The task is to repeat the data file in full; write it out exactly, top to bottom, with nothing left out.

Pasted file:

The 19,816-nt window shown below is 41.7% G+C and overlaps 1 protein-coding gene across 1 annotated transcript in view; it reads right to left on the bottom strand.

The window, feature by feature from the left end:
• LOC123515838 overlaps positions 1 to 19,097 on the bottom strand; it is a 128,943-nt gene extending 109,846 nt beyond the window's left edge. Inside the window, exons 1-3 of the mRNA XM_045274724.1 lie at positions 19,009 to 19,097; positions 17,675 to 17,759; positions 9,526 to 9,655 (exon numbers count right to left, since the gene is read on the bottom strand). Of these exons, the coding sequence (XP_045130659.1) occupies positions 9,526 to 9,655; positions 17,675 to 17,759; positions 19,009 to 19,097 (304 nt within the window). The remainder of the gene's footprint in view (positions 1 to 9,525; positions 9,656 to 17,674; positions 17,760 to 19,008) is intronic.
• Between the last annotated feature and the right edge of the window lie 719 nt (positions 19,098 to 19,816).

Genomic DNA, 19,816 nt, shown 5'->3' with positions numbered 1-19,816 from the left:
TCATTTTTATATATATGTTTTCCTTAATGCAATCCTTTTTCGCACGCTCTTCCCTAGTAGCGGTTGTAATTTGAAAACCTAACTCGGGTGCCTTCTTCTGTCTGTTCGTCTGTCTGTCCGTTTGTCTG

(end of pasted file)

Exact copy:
The 19,816-nt window shown below is 41.7% G+C and overlaps 1 protein-coding gene across 1 annotated transcript in view; it reads right to left on the bottom strand.

The window, feature by feature from the left end:
• LOC123515838 overlaps positions 1 to 19,097 on the bottom strand; it is a 128,943-nt gene extending 109,846 nt beyond the window's left edge. Inside the window, exons 1-3 of the mRNA XM_045274724.1 lie at positions 19,009 to 19,097; positions 17,675 to 17,759; positions 9,526 to 9,655 (exon numbers count right to left, since the gene is read on the bottom strand). Of these exons, the coding sequence (XP_045130659.1) occupies positions 9,526 to 9,655; positions 17,675 to 17,759; positions 19,009 to 19,097 (304 nt within the window). The remainder of the gene's footprint in view (positions 1 to 9,525; positions 9,656 to 17,674; positions 17,760 to 19,008) is intronic.
• Between the last annotated feature and the right edge of the window lie 719 nt (positions 19,098 to 19,816).

Genomic DNA, 19,816 nt, shown 5'->3' with positions numbered 1-19,816 from the left:
TCATTTTTATATATATGTTTTCCTTAATGCAATCCTTTTTCGCACGCTCTTCCCTAGTAGCGGTTGTAATTTGAAAACCTAACTCGGGTGCCTTCTTCTGTCTGTTCGTCTGTCTGTCCGTTTGTCTG